One of the basic characteristics of mediation is that the decisions made by the mediator are not obligatory for the parties. The fact that mediation is not obligatory for parties, which fundamentally makes it different from arbitration, is that it allows parties to act more freely. In mediation, parties try to produce their own solutions by talking to each other. The mediator listens to the parties in the process and puts forward suggestions for them to solve the dispute and to find a common ground [8, page 492]. In arbitration, the third person listens to the parties, examines the cases and makes a decision obligator for the parties [8, page 492]. The features of arbitration and the mediator will be mentioned in detail later.
Mediation is an organization that aims at solving the law dispute. Therefore, the most important duty of the mediator is to help parties produce their own solutions for cases which cause the dispute between them.
The mediator is supposed to hold interviews with the parties to solve the dispute. It is obvious that the mediator cannot understand the issue that causes the dispute between the parties. Depending on the dispute, the mediator could talk to the parties one by one or together. First, the mediator talks to the parties one by one to learn about the dispute and listens to their related demands. Following this, he or she informs the other party about their demands and asks for their views. Following these interviews, the mediator gathers the parties together to have them listen to each other. The most important duty of the mediator is to gather the parties together as it is in arbitration. The meeting sessions, in which the parties will come together, should be organized in an impartial environment appropriate to both parties.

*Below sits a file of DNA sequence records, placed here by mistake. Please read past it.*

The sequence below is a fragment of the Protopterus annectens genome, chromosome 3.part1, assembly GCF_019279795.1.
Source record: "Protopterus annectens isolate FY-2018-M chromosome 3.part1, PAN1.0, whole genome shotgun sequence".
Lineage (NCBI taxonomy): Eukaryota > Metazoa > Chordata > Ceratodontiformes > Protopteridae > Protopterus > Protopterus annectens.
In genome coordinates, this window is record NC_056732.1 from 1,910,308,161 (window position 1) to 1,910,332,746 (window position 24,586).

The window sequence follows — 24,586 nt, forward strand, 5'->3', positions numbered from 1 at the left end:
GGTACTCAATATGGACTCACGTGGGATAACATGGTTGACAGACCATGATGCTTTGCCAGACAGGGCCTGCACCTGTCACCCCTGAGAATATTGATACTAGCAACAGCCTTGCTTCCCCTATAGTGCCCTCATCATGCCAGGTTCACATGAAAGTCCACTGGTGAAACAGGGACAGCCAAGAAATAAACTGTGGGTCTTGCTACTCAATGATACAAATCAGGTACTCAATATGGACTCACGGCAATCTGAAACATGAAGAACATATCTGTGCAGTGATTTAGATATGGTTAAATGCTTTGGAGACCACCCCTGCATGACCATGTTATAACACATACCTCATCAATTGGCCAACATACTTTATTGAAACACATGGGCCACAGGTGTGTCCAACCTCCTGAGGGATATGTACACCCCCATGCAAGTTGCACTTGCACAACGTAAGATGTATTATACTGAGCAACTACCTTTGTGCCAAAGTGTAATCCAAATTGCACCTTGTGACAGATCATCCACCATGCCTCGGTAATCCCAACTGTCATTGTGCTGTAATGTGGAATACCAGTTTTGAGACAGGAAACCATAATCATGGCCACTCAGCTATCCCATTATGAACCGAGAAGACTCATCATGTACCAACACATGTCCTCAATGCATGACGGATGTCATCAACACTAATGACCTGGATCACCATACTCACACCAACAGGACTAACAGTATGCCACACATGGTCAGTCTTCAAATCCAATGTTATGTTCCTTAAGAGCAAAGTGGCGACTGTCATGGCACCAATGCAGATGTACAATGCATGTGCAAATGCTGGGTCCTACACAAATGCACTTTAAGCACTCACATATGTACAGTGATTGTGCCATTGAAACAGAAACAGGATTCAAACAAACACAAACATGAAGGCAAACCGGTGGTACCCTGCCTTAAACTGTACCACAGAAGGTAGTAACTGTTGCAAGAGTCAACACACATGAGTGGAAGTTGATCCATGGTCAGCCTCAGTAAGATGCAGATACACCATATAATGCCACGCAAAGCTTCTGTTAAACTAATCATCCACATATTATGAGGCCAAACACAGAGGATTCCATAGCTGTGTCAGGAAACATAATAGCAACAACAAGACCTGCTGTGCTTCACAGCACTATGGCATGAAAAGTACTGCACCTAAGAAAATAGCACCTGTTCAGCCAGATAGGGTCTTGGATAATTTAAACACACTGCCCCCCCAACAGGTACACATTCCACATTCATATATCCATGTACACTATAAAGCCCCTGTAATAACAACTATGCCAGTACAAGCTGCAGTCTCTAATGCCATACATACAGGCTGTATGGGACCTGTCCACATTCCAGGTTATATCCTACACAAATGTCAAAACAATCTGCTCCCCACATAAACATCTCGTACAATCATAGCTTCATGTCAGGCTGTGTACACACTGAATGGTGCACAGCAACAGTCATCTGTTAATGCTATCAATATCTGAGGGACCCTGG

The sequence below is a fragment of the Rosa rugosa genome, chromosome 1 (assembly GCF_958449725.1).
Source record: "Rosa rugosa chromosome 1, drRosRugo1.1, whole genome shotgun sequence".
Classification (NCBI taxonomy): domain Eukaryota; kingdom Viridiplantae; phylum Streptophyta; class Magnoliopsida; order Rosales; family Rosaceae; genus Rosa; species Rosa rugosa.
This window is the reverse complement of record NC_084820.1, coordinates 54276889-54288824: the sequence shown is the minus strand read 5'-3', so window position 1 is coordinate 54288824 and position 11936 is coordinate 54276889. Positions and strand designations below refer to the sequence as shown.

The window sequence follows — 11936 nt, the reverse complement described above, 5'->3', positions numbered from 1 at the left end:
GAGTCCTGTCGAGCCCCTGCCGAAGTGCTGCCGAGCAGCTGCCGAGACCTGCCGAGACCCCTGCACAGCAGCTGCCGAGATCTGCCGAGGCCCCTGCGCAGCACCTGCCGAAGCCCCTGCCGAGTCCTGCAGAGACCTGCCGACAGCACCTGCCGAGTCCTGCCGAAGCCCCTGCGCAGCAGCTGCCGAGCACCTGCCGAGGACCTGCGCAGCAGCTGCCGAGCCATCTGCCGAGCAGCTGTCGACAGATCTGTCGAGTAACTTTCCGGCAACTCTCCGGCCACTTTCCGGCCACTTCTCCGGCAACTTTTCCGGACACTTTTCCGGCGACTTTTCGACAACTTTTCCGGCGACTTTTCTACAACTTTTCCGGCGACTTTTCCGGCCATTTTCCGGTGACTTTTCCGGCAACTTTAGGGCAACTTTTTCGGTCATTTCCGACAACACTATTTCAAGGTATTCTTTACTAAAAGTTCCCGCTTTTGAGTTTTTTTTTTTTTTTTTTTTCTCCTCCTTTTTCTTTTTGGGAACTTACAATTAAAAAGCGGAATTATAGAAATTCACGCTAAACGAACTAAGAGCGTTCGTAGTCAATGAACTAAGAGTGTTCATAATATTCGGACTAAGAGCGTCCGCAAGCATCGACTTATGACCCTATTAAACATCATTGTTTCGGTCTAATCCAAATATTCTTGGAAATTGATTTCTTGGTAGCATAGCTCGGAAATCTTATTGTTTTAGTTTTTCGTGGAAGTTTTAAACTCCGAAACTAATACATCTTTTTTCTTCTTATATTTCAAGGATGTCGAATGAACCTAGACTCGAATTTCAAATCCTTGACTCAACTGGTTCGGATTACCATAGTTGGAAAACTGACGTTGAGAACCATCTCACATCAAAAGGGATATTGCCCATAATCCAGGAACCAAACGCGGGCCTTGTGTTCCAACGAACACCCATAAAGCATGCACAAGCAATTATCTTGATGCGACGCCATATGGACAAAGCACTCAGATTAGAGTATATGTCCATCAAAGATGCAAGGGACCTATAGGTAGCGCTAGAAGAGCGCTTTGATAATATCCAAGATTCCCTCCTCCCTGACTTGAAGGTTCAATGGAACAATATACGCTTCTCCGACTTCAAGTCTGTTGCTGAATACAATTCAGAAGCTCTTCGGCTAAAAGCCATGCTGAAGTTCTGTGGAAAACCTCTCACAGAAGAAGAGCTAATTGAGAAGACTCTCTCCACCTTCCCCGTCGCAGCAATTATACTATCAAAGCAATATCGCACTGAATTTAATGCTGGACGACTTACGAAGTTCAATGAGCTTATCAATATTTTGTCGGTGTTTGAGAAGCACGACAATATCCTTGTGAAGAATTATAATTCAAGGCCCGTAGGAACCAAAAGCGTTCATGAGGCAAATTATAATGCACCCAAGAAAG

The mediator, just like a moderator, allows parties to talk to each other, to ask questions to one another and to express their demands mutually. During these talks, if necessary, parties could be provided with suggestions and views to solve the dispute. However, if the dispute is between two businessmen who are quite knowledgeable about the dispute, then the mediator will not need to suggest a solution [8, page 567 – 568]. In related discipline, it is a controversial issue whether the mediator and the arbitrator can put forward any suggestions. I think because mediation is applied to issues in civil law disputes regarding which parties can act freely and because the activity of mediation defined in Code of Labour Unions and Collective Labour Contract is a system of mediation – arbitration, the mediator’s suggestions for solutions on which the parties can agree on will help them deal with the points that they might fail to recognize [7, page 504-508; 1, page 260].